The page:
Of the three climbs we routinely do on Forbidden Peak, the North Ridge is our favorite. The North Ridge is a climb that has it all: a tricky approach over loose Sharkfin Col, a glacier traverse on the massive Boston Glacier ending at the North Ridge, a wild pitch of steep dirt to gain the ridge, and finally 8 pitches of snow or ice up to 50° followed by an thrilling and exposed climb up the low 5th class terrain of the upper North Ridge. The route leads directly to the summit pyramid. This climb is always done in at least 2 days, with most groups bivouacking at the base of the North Ridge on the first night and then reaching the car on the second night. It is completely reasonable to schedule 3 days to give yourself more options, including using the 3rd day to climb something like Sharkfin Tower if you make it to Boston Basin by dark on day 2. If you are only going to climb Forbidden Peak once in your life do the North Ridge.
MULTI-DAY ALPINE CLIMBING EQUIPMENT LIST
Our recommended clothing system has four layers.
- Base layer: manages moisture and wicks perspiration away from your skin. (synthetic or merino wool)
- Softshell: should be a durable, comfortable, insulating and wind/water resistant layer that breathes well.
- Hard shell: windproof, waterproof and breathable. (e.g. Gore-Tex, or similar)
- Insulating layer: should be down-fill or synthetic-fill and fit over all layers. (e.g. down, primaloft or polarguard)
These four layers are usually sufficient for most people, but if you tend to be colder bring one extra medium-layer that would be ideal for extra warmth around camp, such as a vest. When deciding what to pack, remember to bring enough clothes and accessories to ensure your safety and comfort, while not over-burdening yourself with items you probably won’t use.
- Adjustable Ski Poles
- Alpine Climbing boots Full shank crampon compatible leather, synthetic, or hybrid boot depending on climb and season.Single-weight synthetic/leather mountaineering boots are adequate for mid and late-summer climbs on Mount Baker and in the North Cascades when conditions are expected to be dry.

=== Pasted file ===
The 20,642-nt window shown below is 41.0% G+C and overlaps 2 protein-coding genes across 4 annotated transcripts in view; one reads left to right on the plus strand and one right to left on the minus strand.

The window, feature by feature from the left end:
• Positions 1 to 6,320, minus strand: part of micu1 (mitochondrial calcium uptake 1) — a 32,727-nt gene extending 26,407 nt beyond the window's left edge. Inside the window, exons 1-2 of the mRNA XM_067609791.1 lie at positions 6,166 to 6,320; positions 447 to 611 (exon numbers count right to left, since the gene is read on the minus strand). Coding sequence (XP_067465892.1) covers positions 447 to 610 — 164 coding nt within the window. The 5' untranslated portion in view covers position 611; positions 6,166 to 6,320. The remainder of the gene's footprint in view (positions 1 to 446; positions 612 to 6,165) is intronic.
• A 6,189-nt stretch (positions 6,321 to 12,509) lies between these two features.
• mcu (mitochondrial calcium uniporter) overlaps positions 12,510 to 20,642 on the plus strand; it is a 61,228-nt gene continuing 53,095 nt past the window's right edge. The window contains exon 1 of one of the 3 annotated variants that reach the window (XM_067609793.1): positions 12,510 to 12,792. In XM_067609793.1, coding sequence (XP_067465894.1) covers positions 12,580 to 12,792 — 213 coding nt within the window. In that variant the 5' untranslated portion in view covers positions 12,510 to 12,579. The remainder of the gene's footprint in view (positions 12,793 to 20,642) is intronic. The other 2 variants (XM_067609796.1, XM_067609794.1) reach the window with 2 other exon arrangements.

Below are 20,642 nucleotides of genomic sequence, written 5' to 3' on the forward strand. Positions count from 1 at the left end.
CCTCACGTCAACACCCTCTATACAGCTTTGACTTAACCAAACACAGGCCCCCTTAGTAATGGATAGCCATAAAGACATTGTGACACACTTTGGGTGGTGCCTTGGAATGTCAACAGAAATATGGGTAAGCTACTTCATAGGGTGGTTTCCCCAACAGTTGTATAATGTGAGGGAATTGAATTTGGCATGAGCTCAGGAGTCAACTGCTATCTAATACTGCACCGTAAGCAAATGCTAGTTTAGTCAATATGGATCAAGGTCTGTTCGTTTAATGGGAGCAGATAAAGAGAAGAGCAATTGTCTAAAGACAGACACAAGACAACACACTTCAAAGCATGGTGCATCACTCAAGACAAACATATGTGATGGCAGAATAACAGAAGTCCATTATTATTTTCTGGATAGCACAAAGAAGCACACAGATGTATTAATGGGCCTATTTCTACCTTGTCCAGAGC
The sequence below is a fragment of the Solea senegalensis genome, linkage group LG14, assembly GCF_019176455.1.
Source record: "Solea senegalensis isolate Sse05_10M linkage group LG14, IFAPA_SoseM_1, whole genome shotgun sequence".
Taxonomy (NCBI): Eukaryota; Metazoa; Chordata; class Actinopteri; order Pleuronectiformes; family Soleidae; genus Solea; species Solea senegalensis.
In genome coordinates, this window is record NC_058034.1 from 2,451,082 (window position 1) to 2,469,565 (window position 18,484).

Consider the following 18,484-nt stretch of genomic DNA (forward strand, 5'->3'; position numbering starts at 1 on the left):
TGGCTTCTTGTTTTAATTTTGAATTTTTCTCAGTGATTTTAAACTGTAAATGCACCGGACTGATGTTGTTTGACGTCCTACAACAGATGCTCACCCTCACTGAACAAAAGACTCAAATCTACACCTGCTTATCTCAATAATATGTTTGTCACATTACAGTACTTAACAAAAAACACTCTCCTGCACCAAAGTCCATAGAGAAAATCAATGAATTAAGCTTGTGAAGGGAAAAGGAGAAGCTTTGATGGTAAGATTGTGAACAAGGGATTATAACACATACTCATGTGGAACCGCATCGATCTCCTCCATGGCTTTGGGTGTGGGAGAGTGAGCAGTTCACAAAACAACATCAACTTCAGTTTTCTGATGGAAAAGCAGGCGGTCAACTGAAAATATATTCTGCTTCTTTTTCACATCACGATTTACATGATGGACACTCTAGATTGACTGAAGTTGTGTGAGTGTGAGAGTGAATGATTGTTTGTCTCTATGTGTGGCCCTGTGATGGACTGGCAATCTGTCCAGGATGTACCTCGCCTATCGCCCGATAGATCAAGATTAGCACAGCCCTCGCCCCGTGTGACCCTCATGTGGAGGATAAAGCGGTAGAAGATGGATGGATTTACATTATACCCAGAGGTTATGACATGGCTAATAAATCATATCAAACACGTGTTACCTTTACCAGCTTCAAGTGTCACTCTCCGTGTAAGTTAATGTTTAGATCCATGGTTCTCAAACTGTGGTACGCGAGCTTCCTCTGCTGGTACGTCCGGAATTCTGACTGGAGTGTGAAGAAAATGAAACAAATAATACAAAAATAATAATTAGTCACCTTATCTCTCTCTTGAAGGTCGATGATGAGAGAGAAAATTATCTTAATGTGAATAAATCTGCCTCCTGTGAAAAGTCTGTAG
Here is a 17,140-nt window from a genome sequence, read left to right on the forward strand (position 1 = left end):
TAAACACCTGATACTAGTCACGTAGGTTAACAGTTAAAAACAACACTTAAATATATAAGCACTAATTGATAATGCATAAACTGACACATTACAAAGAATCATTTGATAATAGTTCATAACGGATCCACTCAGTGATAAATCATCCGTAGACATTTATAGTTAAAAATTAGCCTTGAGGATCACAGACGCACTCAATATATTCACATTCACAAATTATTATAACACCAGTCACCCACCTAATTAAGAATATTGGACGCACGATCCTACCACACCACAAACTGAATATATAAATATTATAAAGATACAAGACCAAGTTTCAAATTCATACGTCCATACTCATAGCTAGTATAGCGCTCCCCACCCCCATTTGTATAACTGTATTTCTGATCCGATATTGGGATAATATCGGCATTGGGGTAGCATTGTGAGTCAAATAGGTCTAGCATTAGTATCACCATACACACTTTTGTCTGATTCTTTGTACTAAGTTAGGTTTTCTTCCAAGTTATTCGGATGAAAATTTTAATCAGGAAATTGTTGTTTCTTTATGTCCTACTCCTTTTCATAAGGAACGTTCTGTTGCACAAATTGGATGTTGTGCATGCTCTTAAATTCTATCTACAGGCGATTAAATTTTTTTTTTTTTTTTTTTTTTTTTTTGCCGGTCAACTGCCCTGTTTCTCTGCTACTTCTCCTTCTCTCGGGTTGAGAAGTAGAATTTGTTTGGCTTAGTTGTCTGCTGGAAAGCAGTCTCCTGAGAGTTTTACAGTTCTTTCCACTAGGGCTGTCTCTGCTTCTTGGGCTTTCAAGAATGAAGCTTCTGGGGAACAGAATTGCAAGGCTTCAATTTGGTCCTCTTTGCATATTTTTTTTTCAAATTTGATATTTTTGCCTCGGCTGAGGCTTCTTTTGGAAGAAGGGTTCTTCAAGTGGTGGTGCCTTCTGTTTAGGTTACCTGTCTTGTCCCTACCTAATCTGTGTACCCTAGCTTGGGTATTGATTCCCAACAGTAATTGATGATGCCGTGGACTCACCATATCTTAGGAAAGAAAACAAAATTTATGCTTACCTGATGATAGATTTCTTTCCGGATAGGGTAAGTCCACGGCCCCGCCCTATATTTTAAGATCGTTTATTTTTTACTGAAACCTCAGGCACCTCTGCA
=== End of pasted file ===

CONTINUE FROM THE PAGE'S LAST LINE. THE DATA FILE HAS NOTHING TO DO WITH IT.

- Alpine climbing harness Must have adjustable leg loops and fit over all clothing and can be put on with ski boots
- Ice Axe – Lightweight
- Crampons with anti-ball plate * Must be fit to boots prior to trip,
- Climbing/ski helmet * Adjustable, should fit with hat on
- 4 locking carabiners – 2 Large, pear-shaped carabiner is best, screw gate type recommended and 2 smaller locking screwgate
- 4 regular carabiners (e.g. small wire gate are recommended)
- 1 double length sling
- 1 single length sling
- ! Cordelette 6 mil 18-20’(6-7 meters)
- 1 12” Prussik or Hollow Block*
- 1 ATC Guide or similar belay device
- 1 synthetic T-shirt
- 1 long sleeve Sun Hoodie or shirt Lightweight, light colored for sunny days
- 2 synthetic sports bras*(WOMEN)
- 1 soft shell jacket
- 1 Down/synthetic jacket with hood
- 1 Hard shell jacket with hood Waterproof and breathable. Gore-Tex or equivalent is best, roomy enough to fit over multiple layers.
- 1 pair lightweight gloves
- 1 pair warm waterproof gloves
- Warm hat Wool or synthetic
- Shade hat or Visor
- 2 pair med- heavy wool/synthetic socks Check boot fit with liner and wool socks on
- 1 pair lightweight long underwear
- 1-2 pairs of underwear boxers/briefs
- Softshell pants
- Shell pants Waterproof/breathable with full side zips
- Sleeping bag Rated to at least 20º F. Line the stuff sack w/ plastic bag.
- Sleeping pad 1 closed cell foam and/or Neo-Air for extra warmth and comfort.
- Internal frame pack 3500-4500 cubic inch capacity able to carry snowboard/skis
- Goggles and Sunglasses 100% UV protection with side shields or wrap around.
- Personal first aid repair kit Basics: moleskin/blister kit, Band-Aids, first-aid tape, ibuprofen, personal medications, and batteries etc.
- Lip balm At least SPF 20
- Sunscreen At least SPF 40
- Headlamp lightweight LED
- 2 water bottles 1 liter wide-mouth Nalgene and 1 bottle holster, or
- Hydration bladder With drinking tube and 1 Nalgene bottle
- Bowl and spoon Plastic, small Tupperware works well. Lexan spoons are best.
- Toiletry kit Be sure to include WAG Bag or toilet paper stored in a plastic bag.
- Hand wipes
- Favorite snack foods (no more than 2 pounds)